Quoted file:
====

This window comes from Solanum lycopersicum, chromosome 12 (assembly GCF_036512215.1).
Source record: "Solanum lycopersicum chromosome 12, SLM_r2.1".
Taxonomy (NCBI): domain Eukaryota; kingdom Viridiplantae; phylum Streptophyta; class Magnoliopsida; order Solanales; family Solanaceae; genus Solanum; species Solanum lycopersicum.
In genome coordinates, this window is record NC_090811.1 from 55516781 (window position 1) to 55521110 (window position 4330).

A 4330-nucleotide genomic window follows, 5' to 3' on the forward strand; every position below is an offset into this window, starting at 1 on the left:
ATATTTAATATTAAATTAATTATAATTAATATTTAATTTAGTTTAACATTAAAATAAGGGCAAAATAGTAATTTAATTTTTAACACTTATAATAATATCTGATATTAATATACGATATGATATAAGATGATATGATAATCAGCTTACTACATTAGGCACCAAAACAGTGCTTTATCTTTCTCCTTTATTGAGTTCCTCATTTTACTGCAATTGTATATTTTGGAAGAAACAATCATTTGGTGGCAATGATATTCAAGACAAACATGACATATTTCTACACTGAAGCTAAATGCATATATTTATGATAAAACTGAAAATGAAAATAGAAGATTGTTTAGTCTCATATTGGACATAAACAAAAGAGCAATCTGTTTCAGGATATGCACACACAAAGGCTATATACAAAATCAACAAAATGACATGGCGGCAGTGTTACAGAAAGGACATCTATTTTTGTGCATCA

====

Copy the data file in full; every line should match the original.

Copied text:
This window comes from Solanum lycopersicum, chromosome 12 (assembly GCF_036512215.1).
Source record: "Solanum lycopersicum chromosome 12, SLM_r2.1".
Taxonomy (NCBI): domain Eukaryota; kingdom Viridiplantae; phylum Streptophyta; class Magnoliopsida; order Solanales; family Solanaceae; genus Solanum; species Solanum lycopersicum.
In genome coordinates, this window is record NC_090811.1 from 55516781 (window position 1) to 55521110 (window position 4330).

A 4330-nucleotide genomic window follows, 5' to 3' on the forward strand; every position below is an offset into this window, starting at 1 on the left:
ATATTTAATATTAAATTAATTATAATTAATATTTAATTTAGTTTAACATTAAAATAAGGGCAAAATAGTAATTTAATTTTTAACACTTATAATAATATCTGATATTAATATACGATATGATATAAGATGATATGATAATCAGCTTACTACATTAGGCACCAAAACAGTGCTTTATCTTTCTCCTTTATTGAGTTCCTCATTTTACTGCAATTGTATATTTTGGAAGAAACAATCATTTGGTGGCAATGATATTCAAGACAAACATGACATATTTCTACACTGAAGCTAAATGCATATATTTATGATAAAACTGAAAATGAAAATAGAAGATTGTTTAGTCTCATATTGGACATAAACAAAAGAGCAATCTGTTTCAGGATATGCACACACAAAGGCTATATACAAAATCAACAAAATGACATGGCGGCAGTGTTACAGAAAGGACATCTATTTTTGTGCATCA